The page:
It’s treason..


Whoever leaves his dog is and remains shit.
Human garbage without empathy that just takes up space in this world

It is treason to abandon your best friend
It’s treason and we despise traitors.

Share it if you agree

Regards and good night, Venus


USA: Nearly every wolf in the lower 48 just lost its endangered species act protection.

Gray wolves, once nearly extinct, could be coming back to Colorado | US  news | The Guardian

Photo – Guardian (London)

Nearly every wolf in the lower 48 just lost its endangered species act protection.

Click on the link to read and learn all about it:

WAV Comment:

USA: Nearly every wolf in the lower 48 just lost its Endangered Species Act protection.

Gray wolves, once nearly extinct, could be coming back to Colorado | US  news | The Guardian

Photo – The Guardian (London)

Hi Mark,

Nearly every wolf in the lower 48 just lost its Endangered Species Act protection.

Their survival is now at stake.

We’ll be in court as soon as possible to fight this disastrous move. Please make an emergency gift now to the Saving Life on Earth Fund. All gifts will be matched.

It’s now up to states to decide what happens to these beautiful, family-oriented animals.

That’s why we’ll be leveraging the full power of our grassroots activists to shut down plans to hunt, trap or poison wolves state after state.

In the few places where wolves exist today — like the northern Rocky Mountains, Great Lakes states and West Coast — they face persecution.

Washington state has wiped out entire packs for conflicts with livestock, mostly by gunning wolves down one by one from a helicopter.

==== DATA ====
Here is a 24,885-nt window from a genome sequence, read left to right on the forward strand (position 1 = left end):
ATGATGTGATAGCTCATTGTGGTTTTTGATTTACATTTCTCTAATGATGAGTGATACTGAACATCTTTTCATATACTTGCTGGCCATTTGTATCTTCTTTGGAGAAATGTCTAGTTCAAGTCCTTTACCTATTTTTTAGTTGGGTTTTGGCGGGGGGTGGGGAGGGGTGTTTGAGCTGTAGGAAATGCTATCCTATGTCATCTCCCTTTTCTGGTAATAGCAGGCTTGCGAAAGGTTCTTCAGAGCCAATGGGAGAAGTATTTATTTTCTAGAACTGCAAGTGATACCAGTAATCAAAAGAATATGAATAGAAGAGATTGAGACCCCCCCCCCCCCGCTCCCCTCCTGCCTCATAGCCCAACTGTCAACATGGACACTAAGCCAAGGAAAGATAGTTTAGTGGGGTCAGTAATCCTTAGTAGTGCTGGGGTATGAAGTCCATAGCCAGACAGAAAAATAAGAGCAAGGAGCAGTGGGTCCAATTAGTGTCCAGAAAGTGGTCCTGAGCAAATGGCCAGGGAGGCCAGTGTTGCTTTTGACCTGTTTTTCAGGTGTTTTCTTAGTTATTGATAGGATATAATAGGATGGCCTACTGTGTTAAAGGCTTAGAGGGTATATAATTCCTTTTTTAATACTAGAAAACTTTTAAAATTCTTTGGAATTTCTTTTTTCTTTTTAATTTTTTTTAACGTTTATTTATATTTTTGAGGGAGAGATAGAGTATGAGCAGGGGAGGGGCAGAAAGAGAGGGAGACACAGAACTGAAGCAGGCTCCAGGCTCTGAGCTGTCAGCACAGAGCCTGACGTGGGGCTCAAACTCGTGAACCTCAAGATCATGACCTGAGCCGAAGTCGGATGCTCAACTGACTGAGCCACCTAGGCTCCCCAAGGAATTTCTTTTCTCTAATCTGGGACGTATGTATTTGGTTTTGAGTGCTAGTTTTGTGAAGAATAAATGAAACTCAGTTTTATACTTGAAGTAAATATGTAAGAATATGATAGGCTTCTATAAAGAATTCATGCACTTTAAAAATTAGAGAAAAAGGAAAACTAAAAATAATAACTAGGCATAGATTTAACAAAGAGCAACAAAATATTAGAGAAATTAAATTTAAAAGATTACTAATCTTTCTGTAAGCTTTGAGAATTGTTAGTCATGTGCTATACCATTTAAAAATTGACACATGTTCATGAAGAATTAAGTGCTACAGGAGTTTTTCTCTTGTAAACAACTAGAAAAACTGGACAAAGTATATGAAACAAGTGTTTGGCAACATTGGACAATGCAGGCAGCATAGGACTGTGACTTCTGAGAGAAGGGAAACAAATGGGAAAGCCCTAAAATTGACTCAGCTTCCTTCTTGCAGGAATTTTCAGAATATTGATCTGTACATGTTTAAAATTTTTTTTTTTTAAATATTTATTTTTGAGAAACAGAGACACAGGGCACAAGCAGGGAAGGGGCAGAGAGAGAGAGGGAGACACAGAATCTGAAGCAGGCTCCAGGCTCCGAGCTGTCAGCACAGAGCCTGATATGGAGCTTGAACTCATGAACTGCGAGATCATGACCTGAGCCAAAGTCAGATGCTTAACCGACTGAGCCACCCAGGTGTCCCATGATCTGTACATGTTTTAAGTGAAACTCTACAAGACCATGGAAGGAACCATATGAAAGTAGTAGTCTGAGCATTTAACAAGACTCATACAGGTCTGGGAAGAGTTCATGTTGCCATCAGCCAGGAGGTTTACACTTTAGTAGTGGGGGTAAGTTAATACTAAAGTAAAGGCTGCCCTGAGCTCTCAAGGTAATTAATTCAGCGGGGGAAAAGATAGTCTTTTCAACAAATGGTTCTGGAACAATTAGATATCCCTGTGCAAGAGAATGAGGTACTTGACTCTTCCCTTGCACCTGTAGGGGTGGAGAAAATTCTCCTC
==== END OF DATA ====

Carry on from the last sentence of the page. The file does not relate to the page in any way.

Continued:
In Wisconsin a law is already on the books requiring trophy hunts of wolves.

Idaho has for years expanded its hunting and trapping seasons on wolves — it even contributes to bounties to kill them.

In Montana it costs $19 to kill a wolf. And anti-wolf forces there have tried to make it cheaper.

That’s the way some states view wolves: as cheap, expendable targets for trophy hunting and barbaric trapping.

Wolves are irreplaceable — and we will fight like hell to protect them against this horrible move.

More than four decades of work to save these magnificent creatures just came to a screeching, bloody halt.

We knew this day was coming, which is why we’re ready to challenge this in court as quickly as possible.

We can’t let anti-wildlife forces doom this keystone species to being shot, trapped or poisoned, state by state, wolf by wolf.

Our team is ready for this fight. But we need you, too.

Please give now to our Saving Life on Earth Fund.

For the wild, Kierán Suckling
Executive Director
Center for Biological Diversity      

WAV Comment:

Australia: new coral reef, new marine life

Australian scientists find a huge new healthy coral reef off the northern coast!

SYDNEY (Reuters) – Australian scientists found a detached coral reef on the Great Barrier Reef that exceeds the height of the Empire State Building and the Eiffel Tower, the Schmidt Ocean Institute said this week, the first such discovery in over 100 years.

The “blade-like” reef is nearly 500 meters tall and 1.5 kilometers wide, said the institute founded by ex-Google boss Eric Schmidt and his wife Wendy.

Australia: Great Barrier Reef.


It lies 40 meters below the ocean surface and about six kilometers from the edge of the Great Barrier Reef.

A team of scientists from James Cook University, led by Dr. Robin Beaman, were mapping the northern seafloor of the Great Barrier Reef onboard the institute’s research vessel Falkor, when they found the reef on Oct. 20.

“We are surprised and elated by what we have found,” said Beaman.